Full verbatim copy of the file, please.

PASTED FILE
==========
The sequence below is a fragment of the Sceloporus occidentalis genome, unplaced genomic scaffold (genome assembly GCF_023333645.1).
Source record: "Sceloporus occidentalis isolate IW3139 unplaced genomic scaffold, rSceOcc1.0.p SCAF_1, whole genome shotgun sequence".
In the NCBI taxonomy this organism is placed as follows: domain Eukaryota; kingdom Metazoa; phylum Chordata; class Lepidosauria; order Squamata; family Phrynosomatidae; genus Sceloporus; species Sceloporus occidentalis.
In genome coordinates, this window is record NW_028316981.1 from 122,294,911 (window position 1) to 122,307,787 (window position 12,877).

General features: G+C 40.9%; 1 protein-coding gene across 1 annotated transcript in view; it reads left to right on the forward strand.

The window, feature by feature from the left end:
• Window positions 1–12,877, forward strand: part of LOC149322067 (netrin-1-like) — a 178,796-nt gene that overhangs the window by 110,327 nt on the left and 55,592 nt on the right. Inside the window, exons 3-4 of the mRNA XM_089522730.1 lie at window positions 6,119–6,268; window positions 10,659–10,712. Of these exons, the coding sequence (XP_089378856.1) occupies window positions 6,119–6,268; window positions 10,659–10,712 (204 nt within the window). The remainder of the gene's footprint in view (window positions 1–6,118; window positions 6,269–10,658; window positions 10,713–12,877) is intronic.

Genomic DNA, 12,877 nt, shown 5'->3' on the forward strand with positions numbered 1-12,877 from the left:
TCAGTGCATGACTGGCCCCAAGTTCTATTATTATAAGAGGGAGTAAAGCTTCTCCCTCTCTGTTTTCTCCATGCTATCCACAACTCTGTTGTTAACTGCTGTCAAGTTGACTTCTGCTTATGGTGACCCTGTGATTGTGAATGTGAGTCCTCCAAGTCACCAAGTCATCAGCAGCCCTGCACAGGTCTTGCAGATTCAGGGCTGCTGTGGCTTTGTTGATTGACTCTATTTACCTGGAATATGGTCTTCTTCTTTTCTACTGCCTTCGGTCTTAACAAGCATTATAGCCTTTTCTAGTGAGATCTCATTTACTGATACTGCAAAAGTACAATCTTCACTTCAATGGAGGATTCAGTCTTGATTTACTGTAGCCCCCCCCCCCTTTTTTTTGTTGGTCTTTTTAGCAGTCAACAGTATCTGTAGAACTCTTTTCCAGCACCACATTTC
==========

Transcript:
The sequence below is a fragment of the Sceloporus occidentalis genome, unplaced genomic scaffold (genome assembly GCF_023333645.1).
Source record: "Sceloporus occidentalis isolate IW3139 unplaced genomic scaffold, rSceOcc1.0.p SCAF_1, whole genome shotgun sequence".
In the NCBI taxonomy this organism is placed as follows: domain Eukaryota; kingdom Metazoa; phylum Chordata; class Lepidosauria; order Squamata; family Phrynosomatidae; genus Sceloporus; species Sceloporus occidentalis.
In genome coordinates, this window is record NW_028316981.1 from 122,294,911 (window position 1) to 122,307,787 (window position 12,877).

General features: G+C 40.9%; 1 protein-coding gene across 1 annotated transcript in view; it reads left to right on the forward strand.

The window, feature by feature from the left end:
• Window positions 1–12,877, forward strand: part of LOC149322067 (netrin-1-like) — a 178,796-nt gene that overhangs the window by 110,327 nt on the left and 55,592 nt on the right. Inside the window, exons 3-4 of the mRNA XM_089522730.1 lie at window positions 6,119–6,268; window positions 10,659–10,712. Of these exons, the coding sequence (XP_089378856.1) occupies window positions 6,119–6,268; window positions 10,659–10,712 (204 nt within the window). The remainder of the gene's footprint in view (window positions 1–6,118; window positions 6,269–10,658; window positions 10,713–12,877) is intronic.

Genomic DNA, 12,877 nt, shown 5'->3' on the forward strand with positions numbered 1-12,877 from the left:
TCAGTGCATGACTGGCCCCAAGTTCTATTATTATAAGAGGGAGTAAAGCTTCTCCCTCTCTGTTTTCTCCATGCTATCCACAACTCTGTTGTTAACTGCTGTCAAGTTGACTTCTGCTTATGGTGACCCTGTGATTGTGAATGTGAGTCCTCCAAGTCACCAAGTCATCAGCAGCCCTGCACAGGTCTTGCAGATTCAGGGCTGCTGTGGCTTTGTTGATTGACTCTATTTACCTGGAATATGGTCTTCTTCTTTTCTACTGCCTTCGGTCTTAACAAGCATTATAGCCTTTTCTAGTGAGATCTCATTTACTGATACTGCAAAAGTACAATCTTCACTTCAATGGAGGATTCAGTCTTGATTTACTGTAGCCCCCCCCCCCTTTTTTTTGTTGGTCTTTTTAGCAGTCAACAGTATCTGTAGAACTCTTTTCCAGCACCACATTTC